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February 04, 2013
Feb. 4 – Graduate students and postdoctoral scholars in the United States, Europe, and Japan are invited to apply for the fourth International Summer School on HPC Challenges in Computational Sciences, to be held June 23-28, 2013, in New York City. The summer school is sponsored by the U.S. National Science Foundation's Extreme Science and Engineering Discovery Environment (XSEDE) project, the European Union Seventh Framework Program's Partnership for Advanced Computing in Europe Implementation Phase project (PRACE-2IP), and RIKEN Advanced Institute for Computational Science (RIKEN AICS).
Leading American, European and Japanese computational scientists and high-performance computing technologists will offer instruction on a variety of topics, including:
The expense-paid summer school will benefit advanced scholars from European, U.S., and Japanese institutions who use HPC to conduct research.
Further information and to apply for the 2013 summer school, visit http://www.prace-ri.eu/International-Summer-School-2013
The Partnership for Advanced Computing in Europe (PRACE) is an international non-profit association with its seat in Brussels. The PRACE Research Infrastructure provides a persistent world-class high performance computing service for scientists and researchers from academia and industry in Europe. The PRACE computer systems and their operations are funded by the governments of the representative organizations hosting the systems. The Implementation Phase of PRACE receives funding from the EU’s Seventh Framework Programme (FP7/2007-2013) under grant agreements RI-261557, RI-283493 and RI-312763.
About RIKEN AICS
RIKEN is one of Japan’s largest research organizations with institutes and centers in locations throughout Japan. The Advanced Institute for Computational Science (AICS) strives to create an international center of excellence dedicated to generating world-leading results through the use of its world-class supercomputer ”K computer.” It serves as the core of the “innovative high-performance computer infrastructure” project promoted by the Ministry of Education, Culture, Sports, Science and Technology.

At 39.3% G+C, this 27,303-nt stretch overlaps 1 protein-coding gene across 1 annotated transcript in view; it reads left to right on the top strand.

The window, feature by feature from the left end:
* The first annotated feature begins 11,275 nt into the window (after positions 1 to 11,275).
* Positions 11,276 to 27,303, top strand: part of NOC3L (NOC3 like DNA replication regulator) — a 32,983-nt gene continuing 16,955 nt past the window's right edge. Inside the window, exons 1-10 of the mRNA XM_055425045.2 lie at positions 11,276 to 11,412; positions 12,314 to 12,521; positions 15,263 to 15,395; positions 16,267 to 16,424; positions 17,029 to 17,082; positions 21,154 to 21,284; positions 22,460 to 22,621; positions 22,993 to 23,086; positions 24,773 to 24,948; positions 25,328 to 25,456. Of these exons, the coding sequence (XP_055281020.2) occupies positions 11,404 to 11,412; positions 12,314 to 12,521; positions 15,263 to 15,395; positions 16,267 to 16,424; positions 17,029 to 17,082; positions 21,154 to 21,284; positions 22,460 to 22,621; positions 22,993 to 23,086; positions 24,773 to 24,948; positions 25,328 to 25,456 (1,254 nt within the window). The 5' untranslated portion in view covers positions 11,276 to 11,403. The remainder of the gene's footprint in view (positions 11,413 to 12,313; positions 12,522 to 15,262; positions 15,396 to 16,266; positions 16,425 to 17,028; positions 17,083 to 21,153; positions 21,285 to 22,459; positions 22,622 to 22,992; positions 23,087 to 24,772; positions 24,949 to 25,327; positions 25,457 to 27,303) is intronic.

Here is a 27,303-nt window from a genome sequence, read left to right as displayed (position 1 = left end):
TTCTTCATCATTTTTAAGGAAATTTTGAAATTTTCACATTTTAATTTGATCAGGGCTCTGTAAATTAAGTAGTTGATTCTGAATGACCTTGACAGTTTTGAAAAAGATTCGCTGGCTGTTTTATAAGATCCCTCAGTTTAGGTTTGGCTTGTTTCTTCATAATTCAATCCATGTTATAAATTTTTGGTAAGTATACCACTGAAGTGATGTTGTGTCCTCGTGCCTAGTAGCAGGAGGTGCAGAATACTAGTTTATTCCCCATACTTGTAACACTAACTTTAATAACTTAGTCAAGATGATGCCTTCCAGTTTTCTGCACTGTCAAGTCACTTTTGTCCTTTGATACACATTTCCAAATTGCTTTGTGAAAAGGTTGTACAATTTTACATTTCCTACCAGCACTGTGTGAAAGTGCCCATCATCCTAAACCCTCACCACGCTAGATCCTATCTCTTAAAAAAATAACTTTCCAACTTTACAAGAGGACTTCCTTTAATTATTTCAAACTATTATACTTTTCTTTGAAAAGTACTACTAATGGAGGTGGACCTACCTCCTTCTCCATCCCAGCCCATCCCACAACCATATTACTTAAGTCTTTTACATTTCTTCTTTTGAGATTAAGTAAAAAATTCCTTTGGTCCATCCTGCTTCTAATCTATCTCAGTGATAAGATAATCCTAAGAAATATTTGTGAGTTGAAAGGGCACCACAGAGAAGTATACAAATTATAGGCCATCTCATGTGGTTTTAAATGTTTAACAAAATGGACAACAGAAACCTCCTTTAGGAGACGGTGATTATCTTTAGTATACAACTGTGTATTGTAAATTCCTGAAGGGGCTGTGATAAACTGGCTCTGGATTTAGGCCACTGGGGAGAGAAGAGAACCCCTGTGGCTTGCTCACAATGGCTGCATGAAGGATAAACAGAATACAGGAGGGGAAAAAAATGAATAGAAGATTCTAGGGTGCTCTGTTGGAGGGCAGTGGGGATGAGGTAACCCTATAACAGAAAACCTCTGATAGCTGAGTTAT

The Extreme Science and Engineering Discovery Environment (XSEDE) is the most advanced, powerful, and robust collection of integrated digital resources and services in the world. It is a single virtual system that scientists can use to interactively share computing resources, data, and expertise. The five-year project is supported by the U.S. National Science Foundation.
In quieter times, sounding the bell of funding big science with big systems tends to resonate further than when ears are already burning with sour economic and national security news. For exascale's future, however, the time could be ripe to instill some sense of urgency....
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May 23, 2013 |
The study of climate change is one of those scientific problems where it is almost essential to model the entire Earth to attain accurate results and make worthwhile predictions. In an attempt to make climate science more accessible to smaller research facilities, NASA introduced what they call ‘Climate in a Box,’ a system they note acts as a desktop supercomputer.
May 22, 2013 |
At some point in the not-too-distant future, building powerful, miniature computing systems will be considered a hobby for high schoolers, just as robotics or even Lego-building are today. That could be made possible through recent advancements made with the Raspberry Pi computers.
May 16, 2013 |
When it comes to cloud, long distances mean unacceptably high latencies. Researchers from the University of Bonn in Germany examined those latency issues of doing CFD modeling in the cloud by utilizing a common CFD and its utilization in HPC instance types including both CPU and GPU cores of Amazon EC2.
May 15, 2013 |
Supercomputers at the Department of Energy’s National Energy Research Scientific Computing Center (NERSC) have worked on important computational problems such as collapse of the atomic state, the optimization of chemical catalysts, and now modeling popping bubbles.
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04/15/2013 | Bull | “50% of HPC users say their largest jobs scale to 120 cores or less.” How about yours? Are your codes ready to take advantage of today’s and tomorrow’s ultra-parallel HPC systems? Download this White Paper by Analysts Intersect360 Research to see what Bull and Intel’s Center for Excellence in Parallel Programming can do for your codes.
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The Cray CS300-AC cluster supercomputer offers energy efficient, air-cooled design based on modular, industry-standard platforms featuring the latest processor and network technologies and a wide range of datacenter cooling requirements.